Secretary of State Mike Pompeo on Tuesday bolstered President Trump’s assertion that the U.S. will remain a close strategic ally of Saudi Arabia, despite the Saudi royal family being implicated in the murder of dissident Saudi writer Jamal Khashoggi.

In press conference at State Department headquarters, Mr. Pompeo said the U.S.-Saudi alliance is “vital” to American national security interests and brushed aside questions about whether the Trump administration’s overall “America First” foreign policy is putting U.S. business interests above human rights concerns in the Middle East.

“It’s a mean, nasty world out there, in the Middle East in particular,” the secretary of state said, stressing that Saudi Arabia is “an important partner of ours.”

“It’s that straightforward,” he said. “This is a long and historic commitment and one that is absolutely vital to America’s security.”

Mr. Pompeo’s remarks Tuesday afternoon came after Mr. Trump announced that the U.S. will remain “steadfast partner” of Saudi Arabia, citing the kingdom’s help in fighting Iran, its importance as a source of oil and its reliability as a buyer of American-made weaponry.

“We may never know all of the facts surrounding the murder of Mr. Jamal Khashoggi,” Mr. Trump said in a statement. “In any case, our relationship is with the Kingdom of Saudi Arabia. The United States intends to remain a steadfast partner of Saudi Arabia to ensure the interests of our country, Israel and all other partners in the region.”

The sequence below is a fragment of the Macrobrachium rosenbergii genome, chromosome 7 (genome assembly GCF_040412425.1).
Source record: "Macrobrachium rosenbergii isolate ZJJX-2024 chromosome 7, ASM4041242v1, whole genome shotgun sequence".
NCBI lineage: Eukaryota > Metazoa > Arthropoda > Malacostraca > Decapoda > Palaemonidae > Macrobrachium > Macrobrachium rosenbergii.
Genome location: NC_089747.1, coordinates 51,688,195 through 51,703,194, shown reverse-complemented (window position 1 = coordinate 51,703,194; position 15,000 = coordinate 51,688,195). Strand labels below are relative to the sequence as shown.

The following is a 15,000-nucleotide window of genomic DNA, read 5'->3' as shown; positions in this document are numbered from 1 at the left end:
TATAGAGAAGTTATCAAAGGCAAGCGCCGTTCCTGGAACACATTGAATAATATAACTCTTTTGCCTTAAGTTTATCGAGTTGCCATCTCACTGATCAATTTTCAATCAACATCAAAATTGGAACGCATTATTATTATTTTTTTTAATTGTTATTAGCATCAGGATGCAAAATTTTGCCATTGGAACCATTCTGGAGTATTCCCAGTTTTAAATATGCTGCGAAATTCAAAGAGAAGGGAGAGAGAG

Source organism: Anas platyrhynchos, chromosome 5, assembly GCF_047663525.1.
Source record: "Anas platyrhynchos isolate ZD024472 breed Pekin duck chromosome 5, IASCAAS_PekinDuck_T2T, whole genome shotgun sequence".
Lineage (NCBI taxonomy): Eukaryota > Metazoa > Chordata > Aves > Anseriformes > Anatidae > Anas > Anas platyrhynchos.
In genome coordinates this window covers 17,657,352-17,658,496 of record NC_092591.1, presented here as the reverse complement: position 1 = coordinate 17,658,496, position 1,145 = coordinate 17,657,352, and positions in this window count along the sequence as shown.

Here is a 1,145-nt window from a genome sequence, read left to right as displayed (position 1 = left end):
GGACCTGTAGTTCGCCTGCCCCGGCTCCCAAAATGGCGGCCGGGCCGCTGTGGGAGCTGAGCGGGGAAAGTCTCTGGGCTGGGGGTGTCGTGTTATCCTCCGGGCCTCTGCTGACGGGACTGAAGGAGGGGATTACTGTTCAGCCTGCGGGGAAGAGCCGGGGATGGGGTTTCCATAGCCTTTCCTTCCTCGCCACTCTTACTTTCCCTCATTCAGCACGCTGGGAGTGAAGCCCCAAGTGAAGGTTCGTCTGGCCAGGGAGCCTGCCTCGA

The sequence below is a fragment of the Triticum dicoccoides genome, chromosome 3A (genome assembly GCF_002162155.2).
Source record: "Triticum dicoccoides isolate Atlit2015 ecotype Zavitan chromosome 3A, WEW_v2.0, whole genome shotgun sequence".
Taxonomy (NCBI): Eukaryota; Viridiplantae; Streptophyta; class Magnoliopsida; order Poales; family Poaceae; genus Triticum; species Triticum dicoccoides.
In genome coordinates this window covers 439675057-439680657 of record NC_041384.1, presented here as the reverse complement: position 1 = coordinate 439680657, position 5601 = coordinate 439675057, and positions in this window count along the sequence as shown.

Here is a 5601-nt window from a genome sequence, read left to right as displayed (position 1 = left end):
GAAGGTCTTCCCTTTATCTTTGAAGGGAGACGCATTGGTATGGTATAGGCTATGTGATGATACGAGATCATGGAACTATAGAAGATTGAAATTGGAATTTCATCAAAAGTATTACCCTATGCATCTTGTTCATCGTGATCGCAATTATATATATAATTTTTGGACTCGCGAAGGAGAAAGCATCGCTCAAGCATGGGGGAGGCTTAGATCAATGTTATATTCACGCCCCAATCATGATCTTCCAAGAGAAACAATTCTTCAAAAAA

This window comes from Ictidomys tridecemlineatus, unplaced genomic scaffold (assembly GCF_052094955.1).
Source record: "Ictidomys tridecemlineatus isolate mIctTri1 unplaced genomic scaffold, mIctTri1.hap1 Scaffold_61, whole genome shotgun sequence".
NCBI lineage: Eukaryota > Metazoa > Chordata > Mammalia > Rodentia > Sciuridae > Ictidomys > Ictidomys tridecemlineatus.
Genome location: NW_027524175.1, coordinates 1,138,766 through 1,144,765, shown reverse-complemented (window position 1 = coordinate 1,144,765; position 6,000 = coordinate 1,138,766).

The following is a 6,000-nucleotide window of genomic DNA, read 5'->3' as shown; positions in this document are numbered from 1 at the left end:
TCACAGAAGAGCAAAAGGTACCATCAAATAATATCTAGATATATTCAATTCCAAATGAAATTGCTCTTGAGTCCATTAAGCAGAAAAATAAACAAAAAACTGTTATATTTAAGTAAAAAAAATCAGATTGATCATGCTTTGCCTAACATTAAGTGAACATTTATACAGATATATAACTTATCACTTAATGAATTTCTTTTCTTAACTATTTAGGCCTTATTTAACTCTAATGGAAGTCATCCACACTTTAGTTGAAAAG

Mr. Pompeo, meanwhile, downplayed a reporter’s question about the actual value of U.S. weapons sales to Saudi Arabia. While the Trump administration has said there are some $110 billion worth of such sales in the works with Riyadh, critics say only about $14.5 billion of the current deals have actually gone through.

“Some of these defense contracts are complex, lengthy contract negotiations,” Mr. Pompeo said, adding that the administration is “very hopeful” the negotiations will be completed soon. “We actually hope the number will end up being even greater,” he said.

With regard to human rights concerns — there are reports the CIA has assessed Saudi Crown Prince Prince Mohammed Bin Salman personally ordered Mr. Khashoggi’s Oct. 2 murder at the Saudi consulate in Istanbul, Turkey — Mr. Pompeo said the Trump administration has already taken serious action against Riyadh.

“There has been an enormous effort with respect to fact-finding pertaining to the murder of Jamal Khashoggi,” he said, referring to efforts by U.S. intelligence to uncover exactly how the dissident writer, who wrote opinion columns critical of Crown Prince Mohammed for The Washington Post last year, was killed in Turkey.

Mr. Pompeo asserted that the Trump administration has made a “very strong response” to allegations that a Saudi government hit squat killed Mr. Khashoggi. The secretary of state noted that the administration has sanctioned 17 Saudis as part of its response to the murder.

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